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Police and Activists Clash at Kupchino Rally

In a statement released last week, Other Russia said that the march would be held whether it was authorized or not.

Published: February 19, 2014 (Issue # 1798)



  • OMON riot police encircle anti-privatization demonstrators near the Mezhdunarodnaya metro station on Saturday, Feb. 15.
    Photo: Sergey Chernov / SPT

Police shut down the unauthorized March for the Review of Privatization Results that opposition groups attempted to hold on Saturday, Feb. 15 in Kupchino, a bedroom community in southern St. Petersburg. 26 activists were arrested. The detained protesters, mostly from the unregistered Other Russia party, reported police brutality and unusual nighttime hearings.

At about 2 p.m. on Saturday, OMON riot police wearing helmets with darkened visors surrounded the protesters as they prepared to march and raised red Other Russia flags.

Another group of OMON policemen began leading the activists away singly and in pairs, escorting them to a waiting police vehicle parked some 50 meters away.

As they were being taken to the police bus, the activists shouted “Russia without oligarchs,” “Give back oil and gas to the people,” “Shame” and “Fascism will not pass.” At one point, a 10-meter-long black banner reading “Officials serve the oligarchs” was lowered from the roof of the nine-storey pre-fabricated building, popularly known as the house where Prime Minister Dmitry Medvedev grew up across the street from the site of the protest.

From within the police vehicle, several detained activists shouted about a “fat policeman without a badge” who had reportedly assaulted the protesters inside the bus. They also said that pepper spray had been used inside the vehicle against two activists. Officers were seen twisting the arms of some activists and pushing others to the muddy ground.

One of the activists, Sergei Chekunov, was taken to a hospital with a dislocated shoulder but later returned to police custody.

“Two OMON policemen first dropped him in the mud for some reason, then handcuffed him and twisted his arms nearly to the breaking point and hit him on the head,” the Other Russia’s local chairman Andrei Dmitriyev told The St. Petersburg Times on Monday.

“One policeman also sprayed pepper spray into the face of two activists. Things like that do not happen at Strategy 31 [rallies in support of the right of assembly] and it’s not clear why they behaved in this way. There has been some speculation that the officers were from Pskov, because the local OMON riot police are in Sochi, but it’s only a rumor.”

Announced by leader of the Other Russia and author Eduard Limonov in November 2013, the March for the Review of Privatization Results was sanctioned as a stationary assembly in Moscow. In St. Petersburg, City Hall reportedly declined every submission for a rally made by the organizers.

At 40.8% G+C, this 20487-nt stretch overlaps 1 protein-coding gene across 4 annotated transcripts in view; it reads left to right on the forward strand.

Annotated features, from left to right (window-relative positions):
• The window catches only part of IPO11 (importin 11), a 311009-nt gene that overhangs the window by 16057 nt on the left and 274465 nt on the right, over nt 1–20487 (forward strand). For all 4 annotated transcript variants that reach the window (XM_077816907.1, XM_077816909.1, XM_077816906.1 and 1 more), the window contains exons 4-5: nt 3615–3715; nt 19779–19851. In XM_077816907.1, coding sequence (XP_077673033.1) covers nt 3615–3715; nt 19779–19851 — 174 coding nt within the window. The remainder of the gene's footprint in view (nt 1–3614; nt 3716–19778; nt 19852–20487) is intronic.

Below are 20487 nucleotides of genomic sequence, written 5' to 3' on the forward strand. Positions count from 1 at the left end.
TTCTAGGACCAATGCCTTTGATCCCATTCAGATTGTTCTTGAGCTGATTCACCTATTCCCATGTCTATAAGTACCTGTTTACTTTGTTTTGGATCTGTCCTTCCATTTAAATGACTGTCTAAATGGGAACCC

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ALL ABOUT TOWN

Thursday, Jan. 29



Attend a master class on how to deal with complicated business negotiations today at the International Banking Institute, 6 Malaya Sadovaya Ulitsa. Running from 3 to 6 p.m., Vadim Sokolov, an assistant professor at the St. Petersburg State University of Economics, will introduce aspects of managing the negotiation process and increasing its effectiveness. Attendance is free with pre-registration by telephone on 909 3056 or online at www.ibispb.ru



Celebrate what would be writer Anton Chekhov's 155th birthday at the Bokvoed bookshop at 46 Nevsky Prospekt. Starting at 5 p.m., the legendary author will be feted with readings of his stories and short performances based on his plays by various St. Petersburg actors. Chekhov's books will also be offered at a 15% discount during the event.



Friday, Jan. 30



The Lermontov Central Library, 19 Liteyny Prospekt, will screen 'Almost Famous’ in English with Russian subtitles at 6:30 p.m. Cameron Crowe's Academy Award-winning comedy from 2000 stars Billy Crudup, Kate Hudson, and Patrick Fugit, and tells the story of a budding music journalist at Rolling Stone magazine in the 1970s. Admission is free.



Meet renowned Russian poet, journalist and writer Dmitry Bykov, famous for his biographies of Boris Pasternak, Bulat Okudzhava and Maxim Gorky, and winner of 2006 National Bestseller Award. Bykov will read old and new poems as well as answer questions about his works at the St. Petersburg Philharmonic, Main Hall, at 7 p.m. Tickets start at 1,000 rubles and are available at city ticket offices and the from the Philharmonic website www.philharmonia.spb.ru.



A retrospective of the films of Roman Polanski starts today at Loft-Project Etagi, 74 Ligovsky Prospekt, with a screening of ‘Repulsion’ at 7 p.m. and ‘Rosemary’s Baby’ at 9:15 p.m. The series runs through Feb. 4 and will include Polanski's eminently creepy ‘The Tenant,’ the cult comedy ‘The Fearless Vampire Killers’ and ‘Cul-de-sac’ among others. Tickets are 150-200 rubles and the complete schedule is available at www.vk.com/artpokaz/



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